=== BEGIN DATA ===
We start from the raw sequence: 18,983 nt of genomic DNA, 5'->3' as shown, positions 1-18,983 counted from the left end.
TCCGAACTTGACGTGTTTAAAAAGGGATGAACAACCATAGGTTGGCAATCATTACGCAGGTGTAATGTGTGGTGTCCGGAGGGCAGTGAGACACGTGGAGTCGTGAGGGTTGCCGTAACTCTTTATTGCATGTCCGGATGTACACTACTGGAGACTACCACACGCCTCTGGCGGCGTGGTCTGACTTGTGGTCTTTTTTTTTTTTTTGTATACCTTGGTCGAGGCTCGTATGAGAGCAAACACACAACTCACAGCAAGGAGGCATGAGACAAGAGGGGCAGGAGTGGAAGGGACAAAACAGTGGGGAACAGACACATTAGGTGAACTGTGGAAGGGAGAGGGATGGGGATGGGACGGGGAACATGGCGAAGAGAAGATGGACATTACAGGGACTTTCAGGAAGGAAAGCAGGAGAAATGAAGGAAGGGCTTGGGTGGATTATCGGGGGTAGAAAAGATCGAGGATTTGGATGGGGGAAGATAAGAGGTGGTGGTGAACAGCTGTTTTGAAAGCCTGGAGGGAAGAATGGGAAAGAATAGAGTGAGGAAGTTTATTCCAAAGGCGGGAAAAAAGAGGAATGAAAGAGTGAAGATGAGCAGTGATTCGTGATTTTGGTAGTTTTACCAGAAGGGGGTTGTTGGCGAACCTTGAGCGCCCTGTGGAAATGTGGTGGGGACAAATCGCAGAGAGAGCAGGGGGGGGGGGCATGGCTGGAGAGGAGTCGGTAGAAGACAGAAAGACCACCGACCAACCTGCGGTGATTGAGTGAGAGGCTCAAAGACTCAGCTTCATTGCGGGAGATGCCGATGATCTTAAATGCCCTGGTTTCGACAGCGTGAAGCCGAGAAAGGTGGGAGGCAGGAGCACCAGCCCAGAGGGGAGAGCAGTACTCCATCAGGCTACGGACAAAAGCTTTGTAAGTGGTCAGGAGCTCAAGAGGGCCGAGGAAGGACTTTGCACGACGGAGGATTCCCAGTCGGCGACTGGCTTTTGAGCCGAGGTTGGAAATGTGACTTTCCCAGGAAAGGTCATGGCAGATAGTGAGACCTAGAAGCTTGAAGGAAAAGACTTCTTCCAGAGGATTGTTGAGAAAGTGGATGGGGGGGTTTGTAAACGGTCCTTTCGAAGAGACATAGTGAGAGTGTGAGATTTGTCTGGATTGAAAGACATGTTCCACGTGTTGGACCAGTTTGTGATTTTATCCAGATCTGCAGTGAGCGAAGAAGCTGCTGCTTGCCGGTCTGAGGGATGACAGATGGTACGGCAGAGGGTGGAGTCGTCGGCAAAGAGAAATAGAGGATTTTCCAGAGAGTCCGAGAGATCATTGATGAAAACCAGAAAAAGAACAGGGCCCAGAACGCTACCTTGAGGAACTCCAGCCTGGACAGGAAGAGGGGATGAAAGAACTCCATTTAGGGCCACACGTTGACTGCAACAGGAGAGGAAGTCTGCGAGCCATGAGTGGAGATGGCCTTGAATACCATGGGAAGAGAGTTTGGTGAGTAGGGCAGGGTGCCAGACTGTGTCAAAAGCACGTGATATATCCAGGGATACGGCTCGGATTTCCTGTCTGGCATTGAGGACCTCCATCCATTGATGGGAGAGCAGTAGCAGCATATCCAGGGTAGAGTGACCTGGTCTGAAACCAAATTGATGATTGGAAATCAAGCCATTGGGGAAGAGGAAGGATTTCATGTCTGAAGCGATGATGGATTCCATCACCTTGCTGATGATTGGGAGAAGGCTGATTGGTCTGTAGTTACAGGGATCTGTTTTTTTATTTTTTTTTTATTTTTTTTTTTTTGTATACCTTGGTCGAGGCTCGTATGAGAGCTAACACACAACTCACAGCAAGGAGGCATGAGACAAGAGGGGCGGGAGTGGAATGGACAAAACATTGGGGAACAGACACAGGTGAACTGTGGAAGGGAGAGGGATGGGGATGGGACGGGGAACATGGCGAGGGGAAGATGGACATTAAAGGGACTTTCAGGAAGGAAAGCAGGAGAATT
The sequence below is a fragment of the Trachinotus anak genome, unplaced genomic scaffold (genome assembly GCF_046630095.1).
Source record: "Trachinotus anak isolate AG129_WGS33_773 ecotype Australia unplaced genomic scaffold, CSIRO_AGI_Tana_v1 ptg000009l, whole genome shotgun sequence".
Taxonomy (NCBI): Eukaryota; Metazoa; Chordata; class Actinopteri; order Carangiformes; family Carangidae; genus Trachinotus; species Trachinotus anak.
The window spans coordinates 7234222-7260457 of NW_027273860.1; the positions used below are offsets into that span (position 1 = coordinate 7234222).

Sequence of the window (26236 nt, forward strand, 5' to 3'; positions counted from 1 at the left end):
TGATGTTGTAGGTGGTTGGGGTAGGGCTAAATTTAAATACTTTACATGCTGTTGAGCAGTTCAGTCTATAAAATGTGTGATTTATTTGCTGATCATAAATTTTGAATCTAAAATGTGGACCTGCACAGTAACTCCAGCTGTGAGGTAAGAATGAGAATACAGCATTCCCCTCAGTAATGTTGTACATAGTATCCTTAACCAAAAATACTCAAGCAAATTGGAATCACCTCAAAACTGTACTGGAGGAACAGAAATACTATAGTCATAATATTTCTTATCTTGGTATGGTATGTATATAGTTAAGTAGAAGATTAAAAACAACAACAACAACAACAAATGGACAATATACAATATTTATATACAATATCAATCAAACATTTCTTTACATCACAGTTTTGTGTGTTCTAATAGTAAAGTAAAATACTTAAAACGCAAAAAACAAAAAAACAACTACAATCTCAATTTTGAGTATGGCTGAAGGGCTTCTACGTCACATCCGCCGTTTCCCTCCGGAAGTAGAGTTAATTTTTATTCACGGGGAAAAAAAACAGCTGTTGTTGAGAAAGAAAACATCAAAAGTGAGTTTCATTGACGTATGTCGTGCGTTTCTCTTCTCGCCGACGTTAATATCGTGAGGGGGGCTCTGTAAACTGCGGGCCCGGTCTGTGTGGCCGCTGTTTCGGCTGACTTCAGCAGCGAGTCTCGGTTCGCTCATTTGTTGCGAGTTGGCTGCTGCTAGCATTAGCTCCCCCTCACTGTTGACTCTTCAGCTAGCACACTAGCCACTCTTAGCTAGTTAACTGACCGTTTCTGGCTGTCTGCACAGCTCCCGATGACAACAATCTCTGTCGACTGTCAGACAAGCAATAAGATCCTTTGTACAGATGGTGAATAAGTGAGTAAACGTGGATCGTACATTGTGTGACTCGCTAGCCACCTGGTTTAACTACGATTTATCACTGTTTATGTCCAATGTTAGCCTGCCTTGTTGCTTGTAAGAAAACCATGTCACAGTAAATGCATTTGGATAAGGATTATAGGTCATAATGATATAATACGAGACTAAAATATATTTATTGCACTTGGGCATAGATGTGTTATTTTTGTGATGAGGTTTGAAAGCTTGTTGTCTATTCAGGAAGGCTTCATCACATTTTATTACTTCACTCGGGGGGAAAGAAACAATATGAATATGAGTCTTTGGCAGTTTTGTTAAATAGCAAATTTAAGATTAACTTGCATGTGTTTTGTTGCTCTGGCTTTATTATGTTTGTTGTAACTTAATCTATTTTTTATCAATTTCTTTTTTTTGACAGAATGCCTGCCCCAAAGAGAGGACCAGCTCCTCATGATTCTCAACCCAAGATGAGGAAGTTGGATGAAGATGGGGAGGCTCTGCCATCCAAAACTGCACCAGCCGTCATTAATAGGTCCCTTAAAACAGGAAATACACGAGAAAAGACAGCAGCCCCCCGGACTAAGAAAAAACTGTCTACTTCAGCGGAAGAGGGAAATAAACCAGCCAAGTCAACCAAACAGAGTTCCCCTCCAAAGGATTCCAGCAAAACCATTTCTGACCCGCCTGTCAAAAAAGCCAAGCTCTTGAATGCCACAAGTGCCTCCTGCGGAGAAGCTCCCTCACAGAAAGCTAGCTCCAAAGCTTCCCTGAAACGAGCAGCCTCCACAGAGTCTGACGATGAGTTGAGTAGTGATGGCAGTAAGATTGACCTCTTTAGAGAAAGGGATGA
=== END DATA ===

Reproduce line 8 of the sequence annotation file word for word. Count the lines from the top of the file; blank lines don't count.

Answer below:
TGATGTTGTAGGTGGTTGGGGTAGGGCTAAATTTAAATACTTTACATGCTGTTGAGCAGTTCAGTCTATAAAATGTGTGATTTATTTGCTGATCATAAATTTTGAATCTAAAATGTGGACCTGCACAGTAACTCCAGCTGTGAGGTAAGAATGAGAATACAGCATTCCCCTCAGTAATGTTGTACATAGTATCCTTAACCAAAAATACTCAAGCAAATTGGAATCACCTCAAAACTGTACTGGAGGAACAGAAATACTATAGTCATAATATTTCTTATCTTGGTATGGTATGTATATAGTTAAGTAGAAGATTAAAAACAACAACAACAACAACAAATGGACAATATACAATATTTATATACAATATCAATCAAACATTTCTTTACATCACAGTTTTGTGTGTTCTAATAGTAAAGTAAAATACTTAAAACGCAAAAAACAAAAAAACAACTACAATCTCAATTTTGAGTATGGCTGAAGGGCTTCTACGTCACATCCGCCGTTTCCCTCCGGAAGTAGAGTTAATTTTTATTCACGGGGAAAAAAAACAGCTGTTGTTGAGAAAGAAAACATCAAAAGTGAGTTTCATTGACGTATGTCGTGCGTTTCTCTTCTCGCCGACGTTAATATCGTGAGGGGGGCTCTGTAAACTGCGGGCCCGGTCTGTGTGGCCGCTGTTTCGGCTGACTTCAGCAGCGAGTCTCGGTTCGCTCATTTGTTGCGAGTTGGCTGCTGCTAGCATTAGCTCCCCCTCACTGTTGACTCTTCAGCTAGCACACTAGCCACTCTTAGCTAGTTAACTGACCGTTTCTGGCTGTCTGCACAGCTCCCGATGACAACAATCTCTGTCGACTGTCAGACAAGCAATAAGATCCTTTGTACAGATGGTGAATAAGTGAGTAAACGTGGATCGTACATTGTGTGACTCGCTAGCCACCTGGTTTAACTACGATTTATCACTGTTTATGTCCAATGTTAGCCTGCCTTGTTGCTTGTAAGAAAACCATGTCACAGTAAATGCATTTGGATAAGGATTATAGGTCATAATGATATAATACGAGACTAAAATATATTTATTGCACTTGGGCATAGATGTGTTATTTTTGTGATGAGGTTTGAAAGCTTGTTGTCTATTCAGGAAGGCTTCATCACATTTTATTACTTCACTCGGGGGGAAAGAAACAATATGAATATGAGTCTTTGGCAGTTTTGTTAAATAGCAAATTTAAGATTAACTTGCATGTGTTTTGTTGCTCTGGCTTTATTATGTTTGTTGTAACTTAATCTATTTTTTATCAATTTCTTTTTTTTGACAGAATGCCTGCCCCAAAGAGAGGACCAGCTCCTCATGATTCTCAACCCAAGATGAGGAAGTTGGATGAAGATGGGGAGGCTCTGCCATCCAAAACTGCACCAGCCGTCATTAATAGGTCCCTTAAAACAGGAAATACACGAGAAAAGACAGCAGCCCCCCGGACTAAGAAAAAACTGTCTACTTCAGCGGAAGAGGGAAATAAACCAGCCAAGTCAACCAAACAGAGTTCCCCTCCAAAGGATTCCAGCAAAACCATTTCTGACCCGCCTGTCAAAAAAGCCAAGCTCTTGAATGCCACAAGTGCCTCCTGCGGAGAAGCTCCCTCACAGAAAGCTAGCTCCAAAGCTTCCCTGAAACGAGCAGCCTCCACAGAGTCTGACGATGAGTTGAGTAGTGATGGCAGTAAGATTGACCTCTTTAGAGAAAGGGATGA